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Notre Dame gives land for affordable housing as home prices near campus soar

An aerial view of four lots on Turnock Street, in South Bend's Northeast Neighborhood, that the University of Notre Dame has donated for affordable housing.
An aerial view of four lots on Turnock Street, in South Bend's Northeast Neighborhood, that the University of Notre Dame has donated for affordable housing.

A single mother recently bought a newly built home on St. Louis Boulevard near the Notre Dame campus for just $105,000, a home that appraised at $500,000. The house next door had recently sold for $700,000.

The buyer wasn’t university faculty or staff, who’ve been building new homes on university-owned land in South Bend’s Northeast Neighborhood since Notre Dame launched its Notre Dame Avenue Housing Program in 2001. More on that in a minute.

Rather, the lucky buyer was an income-eligible client of the nonprofit South Bend Heritage Foundation, and they’ve benefitted from Indiana’s first community land trust for affordable housing.

More of that is coming to the neighborhood. On Tuesday the university announced it was donating four lots on Turnock Street, a block away from that St. Louis Boulevard home, to the Northeast Neighborhood Revitalization Organization.

Here’s how land trusts work.

A person buys a house that sits on land owned by the trust. The price is affordable because they’re only buying the house, and they’re leasing the land, typically for 99 years. If the homeowner ever sells the house, they agree to sell at a restricted price to keep it affordable in the future.

Gwen O’Brien is the university’s community relations director. She also sits on the NNRO’s board.

O’Brien says access to affordable housing is threatened throughout the city and nation as home prices have risen sharply in recent years.

Of course, the neighborhood bears little resemblance to how it looked in the early 2000s before the Notre Dame Avenue Housing Program. A recently built home at the corner of Notre Dame and South Bend avenues was listed Wednesday for $1.6 million.

A reporter asked O’Brien if the university has any regrets about how the program has pushed up home values in the neighborhood, or was it inevitable with new construction so close to campus?

"I think that everyone's been surprised how fast the land value has gone up, or the rate at which it has, but we're always looking for creative ways in order to make things easier and more affordable for everyone to participate in what's happening there," O'Brien said.

The university also last year donated four lots on Turnock to Habitat for Humanity.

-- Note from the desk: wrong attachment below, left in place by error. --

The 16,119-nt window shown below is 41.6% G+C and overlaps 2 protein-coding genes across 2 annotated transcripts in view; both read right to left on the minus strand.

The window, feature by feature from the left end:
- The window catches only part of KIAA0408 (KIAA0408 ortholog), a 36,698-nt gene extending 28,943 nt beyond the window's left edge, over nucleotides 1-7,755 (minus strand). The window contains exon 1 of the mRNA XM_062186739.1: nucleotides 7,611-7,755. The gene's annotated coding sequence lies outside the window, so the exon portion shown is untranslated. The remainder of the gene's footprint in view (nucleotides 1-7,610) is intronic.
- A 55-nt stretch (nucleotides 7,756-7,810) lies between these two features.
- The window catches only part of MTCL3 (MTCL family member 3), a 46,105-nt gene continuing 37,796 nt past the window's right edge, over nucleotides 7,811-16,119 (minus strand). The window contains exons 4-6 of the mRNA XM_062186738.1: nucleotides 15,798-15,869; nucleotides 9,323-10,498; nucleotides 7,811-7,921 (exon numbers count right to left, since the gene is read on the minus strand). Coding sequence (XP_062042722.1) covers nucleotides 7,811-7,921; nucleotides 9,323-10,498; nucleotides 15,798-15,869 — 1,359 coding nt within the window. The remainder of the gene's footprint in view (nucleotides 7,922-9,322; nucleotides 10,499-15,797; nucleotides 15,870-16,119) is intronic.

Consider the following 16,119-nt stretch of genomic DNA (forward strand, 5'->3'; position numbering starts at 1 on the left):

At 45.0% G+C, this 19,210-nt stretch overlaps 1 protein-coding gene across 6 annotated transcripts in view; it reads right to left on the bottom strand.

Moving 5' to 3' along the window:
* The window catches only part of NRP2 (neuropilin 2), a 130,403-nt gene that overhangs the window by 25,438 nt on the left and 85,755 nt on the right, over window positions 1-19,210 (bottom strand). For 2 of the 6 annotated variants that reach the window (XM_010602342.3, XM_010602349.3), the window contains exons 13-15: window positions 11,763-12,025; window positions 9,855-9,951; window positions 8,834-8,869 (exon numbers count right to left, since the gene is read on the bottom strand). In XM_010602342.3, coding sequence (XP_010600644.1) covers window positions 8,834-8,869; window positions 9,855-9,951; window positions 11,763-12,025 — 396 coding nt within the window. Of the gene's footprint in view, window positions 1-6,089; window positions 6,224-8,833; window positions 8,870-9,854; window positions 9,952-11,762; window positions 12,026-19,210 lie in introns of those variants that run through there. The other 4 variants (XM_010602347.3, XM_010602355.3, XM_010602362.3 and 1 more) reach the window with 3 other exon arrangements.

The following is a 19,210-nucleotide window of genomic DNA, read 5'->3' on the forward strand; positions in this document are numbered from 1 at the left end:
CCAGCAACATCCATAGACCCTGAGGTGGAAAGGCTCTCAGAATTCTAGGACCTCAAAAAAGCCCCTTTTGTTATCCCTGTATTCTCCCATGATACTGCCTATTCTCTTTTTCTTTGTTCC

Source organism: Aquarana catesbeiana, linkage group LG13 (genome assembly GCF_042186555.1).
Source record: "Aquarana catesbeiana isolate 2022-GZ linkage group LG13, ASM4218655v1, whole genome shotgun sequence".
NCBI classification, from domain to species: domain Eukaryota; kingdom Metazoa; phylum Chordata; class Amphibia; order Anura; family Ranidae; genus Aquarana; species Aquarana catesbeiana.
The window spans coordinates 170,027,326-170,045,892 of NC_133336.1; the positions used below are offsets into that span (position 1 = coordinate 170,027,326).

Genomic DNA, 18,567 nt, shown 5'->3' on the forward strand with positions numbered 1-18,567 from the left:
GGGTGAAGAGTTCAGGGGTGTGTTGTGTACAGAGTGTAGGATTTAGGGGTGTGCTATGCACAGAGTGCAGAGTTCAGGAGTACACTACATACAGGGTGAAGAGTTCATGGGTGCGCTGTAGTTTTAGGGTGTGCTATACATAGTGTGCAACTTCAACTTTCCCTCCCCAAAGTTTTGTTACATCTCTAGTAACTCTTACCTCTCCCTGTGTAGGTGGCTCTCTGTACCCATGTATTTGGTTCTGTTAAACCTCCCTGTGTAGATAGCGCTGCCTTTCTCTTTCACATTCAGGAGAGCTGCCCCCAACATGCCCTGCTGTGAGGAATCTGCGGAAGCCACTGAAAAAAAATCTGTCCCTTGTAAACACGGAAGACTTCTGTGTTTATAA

Marco Mariani is executive director of South Bend Heritage Foundation, which partnered with the NNRO to build the first land trust home on St. Louis. Mariani says he’s excited that more low- and moderate-income families will have a chance to live in the neighborhood.

"It has all the things you want to see in a neighborhood," Mariani said. "It's a shared neighborhood. There's students there, there's older people, there's younger people, there's houses that have been in the neighborhood for a long time. There's great shopping. It's close to downtown. It's just the kind of neighborhood you want to see everywhere."

Notre Dame actually had previously bought the Turnock Street lots from the NNRO for the faculty and staff housing program. O’Brien says the university has no more lots in the neighborhood to donate.

Mariani says this year and next year, South Bend Heritage plans to build five land trust homes on the Turnock Street lots: a single-family bungalow and two townhomes, each containing two units.

The land under a land trust home is exempt from property taxes but homeowners still have to pay tax on the house. Property taxes in the northeast neighborhood have skyrocketed along with the land values.

Mariani has been working with two Democratic South Bend legislators, Rep. Maureen Bauer and Sen. David Niezgodski, on a bill that would make property taxes lower on land trust homes. The bill has stalled in this short session of the General Assembly, but Mariani feels good about its chances for passage next year.

"There's sort of a statewide alliance behind this legislation, with the Kepper Institute, Prosperity Indiana, and other community land trust efforts like in the city of Bloomington."

While they’re new to Indiana, there are about 250 affordable housing community land trusts nationally.

"I think this year will be a year of really working with our local elected officials and informing them about the land trusts, and helping them understand what we're actually doing," Mariani said. "And then hopefully in 2025 we can actually get some action taken on approving the legislation."


Parrott, a longtime public radio fan, comes to WVPE with about 25 years of journalism experience at newspapers in Indiana and Michigan, including 13 years at The South Bend Tribune. He and Kristi live in Granger and have two children currently attending Indiana University in Bloomington. In his free time he enjoys fixing up their home, following his favorite college and professional sports teams, and watching TV (yes that's an acceptable hobby).